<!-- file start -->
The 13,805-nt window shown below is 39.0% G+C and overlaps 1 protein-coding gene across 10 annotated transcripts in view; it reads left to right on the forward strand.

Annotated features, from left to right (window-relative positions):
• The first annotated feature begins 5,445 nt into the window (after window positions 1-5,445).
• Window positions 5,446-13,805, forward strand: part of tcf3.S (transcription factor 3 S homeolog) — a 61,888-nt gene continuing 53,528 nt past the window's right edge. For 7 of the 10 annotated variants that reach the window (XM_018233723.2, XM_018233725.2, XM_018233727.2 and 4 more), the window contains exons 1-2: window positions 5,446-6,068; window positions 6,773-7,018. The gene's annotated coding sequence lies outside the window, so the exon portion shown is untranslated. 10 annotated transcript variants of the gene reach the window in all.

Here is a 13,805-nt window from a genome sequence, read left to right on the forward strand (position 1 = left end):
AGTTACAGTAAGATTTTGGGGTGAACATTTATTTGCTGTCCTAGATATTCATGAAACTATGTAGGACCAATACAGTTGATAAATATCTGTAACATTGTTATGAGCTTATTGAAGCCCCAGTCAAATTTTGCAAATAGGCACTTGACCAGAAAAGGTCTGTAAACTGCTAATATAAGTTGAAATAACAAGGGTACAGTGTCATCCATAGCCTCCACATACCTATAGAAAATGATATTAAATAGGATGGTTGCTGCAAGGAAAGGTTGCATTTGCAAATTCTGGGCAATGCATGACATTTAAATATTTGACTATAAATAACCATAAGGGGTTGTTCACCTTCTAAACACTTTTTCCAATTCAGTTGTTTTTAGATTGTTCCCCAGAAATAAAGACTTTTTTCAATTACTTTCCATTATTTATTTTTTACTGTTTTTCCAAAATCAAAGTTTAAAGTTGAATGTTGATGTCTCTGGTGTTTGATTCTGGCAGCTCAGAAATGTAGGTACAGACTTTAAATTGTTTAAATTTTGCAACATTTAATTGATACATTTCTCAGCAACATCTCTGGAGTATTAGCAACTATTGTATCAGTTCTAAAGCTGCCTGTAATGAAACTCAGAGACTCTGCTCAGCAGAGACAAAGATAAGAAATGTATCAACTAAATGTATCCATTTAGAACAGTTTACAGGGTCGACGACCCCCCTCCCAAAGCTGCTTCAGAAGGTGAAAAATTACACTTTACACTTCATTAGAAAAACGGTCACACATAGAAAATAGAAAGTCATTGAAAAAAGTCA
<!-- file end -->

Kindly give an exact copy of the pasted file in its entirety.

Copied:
The 13,805-nt window shown below is 39.0% G+C and overlaps 1 protein-coding gene across 10 annotated transcripts in view; it reads left to right on the forward strand.

Annotated features, from left to right (window-relative positions):
• The first annotated feature begins 5,445 nt into the window (after window positions 1-5,445).
• Window positions 5,446-13,805, forward strand: part of tcf3.S (transcription factor 3 S homeolog) — a 61,888-nt gene continuing 53,528 nt past the window's right edge. For 7 of the 10 annotated variants that reach the window (XM_018233723.2, XM_018233725.2, XM_018233727.2 and 4 more), the window contains exons 1-2: window positions 5,446-6,068; window positions 6,773-7,018. The gene's annotated coding sequence lies outside the window, so the exon portion shown is untranslated. 10 annotated transcript variants of the gene reach the window in all.

Here is a 13,805-nt window from a genome sequence, read left to right on the forward strand (position 1 = left end):
AGTTACAGTAAGATTTTGGGGTGAACATTTATTTGCTGTCCTAGATATTCATGAAACTATGTAGGACCAATACAGTTGATAAATATCTGTAACATTGTTATGAGCTTATTGAAGCCCCAGTCAAATTTTGCAAATAGGCACTTGACCAGAAAAGGTCTGTAAACTGCTAATATAAGTTGAAATAACAAGGGTACAGTGTCATCCATAGCCTCCACATACCTATAGAAAATGATATTAAATAGGATGGTTGCTGCAAGGAAAGGTTGCATTTGCAAATTCTGGGCAATGCATGACATTTAAATATTTGACTATAAATAACCATAAGGGGTTGTTCACCTTCTAAACACTTTTTCCAATTCAGTTGTTTTTAGATTGTTCCCCAGAAATAAAGACTTTTTTCAATTACTTTCCATTATTTATTTTTTACTGTTTTTCCAAAATCAAAGTTTAAAGTTGAATGTTGATGTCTCTGGTGTTTGATTCTGGCAGCTCAGAAATGTAGGTACAGACTTTAAATTGTTTAAATTTTGCAACATTTAATTGATACATTTCTCAGCAACATCTCTGGAGTATTAGCAACTATTGTATCAGTTCTAAAGCTGCCTGTAATGAAACTCAGAGACTCTGCTCAGCAGAGACAAAGATAAGAAATGTATCAACTAAATGTATCCATTTAGAACAGTTTACAGGGTCGACGACCCCCCTCCCAAAGCTGCTTCAGAAGGTGAAAAATTACACTTTACACTTCATTAGAAAAACGGTCACACATAGAAAATAGAAAGTCATTGAAAAAAGTCA